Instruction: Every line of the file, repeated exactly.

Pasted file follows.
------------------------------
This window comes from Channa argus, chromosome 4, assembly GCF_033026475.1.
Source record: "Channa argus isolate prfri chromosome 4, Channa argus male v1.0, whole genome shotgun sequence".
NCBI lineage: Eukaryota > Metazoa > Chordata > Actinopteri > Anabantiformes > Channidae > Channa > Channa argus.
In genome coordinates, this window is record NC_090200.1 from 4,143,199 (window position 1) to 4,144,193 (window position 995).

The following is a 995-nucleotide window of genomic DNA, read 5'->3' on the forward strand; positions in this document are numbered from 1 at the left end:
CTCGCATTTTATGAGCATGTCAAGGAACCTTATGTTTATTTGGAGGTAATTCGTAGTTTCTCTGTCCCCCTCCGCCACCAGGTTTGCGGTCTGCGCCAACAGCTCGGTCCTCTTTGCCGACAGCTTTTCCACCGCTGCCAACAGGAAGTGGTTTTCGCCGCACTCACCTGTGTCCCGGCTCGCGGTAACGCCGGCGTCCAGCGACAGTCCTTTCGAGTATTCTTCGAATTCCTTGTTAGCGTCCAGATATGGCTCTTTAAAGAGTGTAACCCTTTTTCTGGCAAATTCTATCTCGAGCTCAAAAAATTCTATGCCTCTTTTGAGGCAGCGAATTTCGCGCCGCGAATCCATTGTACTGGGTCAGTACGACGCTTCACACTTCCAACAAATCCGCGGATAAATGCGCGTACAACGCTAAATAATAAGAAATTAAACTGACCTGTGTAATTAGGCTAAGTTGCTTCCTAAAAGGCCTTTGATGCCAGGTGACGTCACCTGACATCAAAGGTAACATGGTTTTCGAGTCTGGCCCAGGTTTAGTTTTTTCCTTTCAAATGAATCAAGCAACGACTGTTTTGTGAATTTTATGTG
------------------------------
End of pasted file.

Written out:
This window comes from Channa argus, chromosome 4, assembly GCF_033026475.1.
Source record: "Channa argus isolate prfri chromosome 4, Channa argus male v1.0, whole genome shotgun sequence".
NCBI lineage: Eukaryota > Metazoa > Chordata > Actinopteri > Anabantiformes > Channidae > Channa > Channa argus.
In genome coordinates, this window is record NC_090200.1 from 4,143,199 (window position 1) to 4,144,193 (window position 995).

The following is a 995-nucleotide window of genomic DNA, read 5'->3' on the forward strand; positions in this document are numbered from 1 at the left end:
CTCGCATTTTATGAGCATGTCAAGGAACCTTATGTTTATTTGGAGGTAATTCGTAGTTTCTCTGTCCCCCTCCGCCACCAGGTTTGCGGTCTGCGCCAACAGCTCGGTCCTCTTTGCCGACAGCTTTTCCACCGCTGCCAACAGGAAGTGGTTTTCGCCGCACTCACCTGTGTCCCGGCTCGCGGTAACGCCGGCGTCCAGCGACAGTCCTTTCGAGTATTCTTCGAATTCCTTGTTAGCGTCCAGATATGGCTCTTTAAAGAGTGTAACCCTTTTTCTGGCAAATTCTATCTCGAGCTCAAAAAATTCTATGCCTCTTTTGAGGCAGCGAATTTCGCGCCGCGAATCCATTGTACTGGGTCAGTACGACGCTTCACACTTCCAACAAATCCGCGGATAAATGCGCGTACAACGCTAAATAATAAGAAATTAAACTGACCTGTGTAATTAGGCTAAGTTGCTTCCTAAAAGGCCTTTGATGCCAGGTGACGTCACCTGACATCAAAGGTAACATGGTTTTCGAGTCTGGCCCAGGTTTAGTTTTTTCCTTTCAAATGAATCAAGCAACGACTGTTTTGTGAATTTTATGTG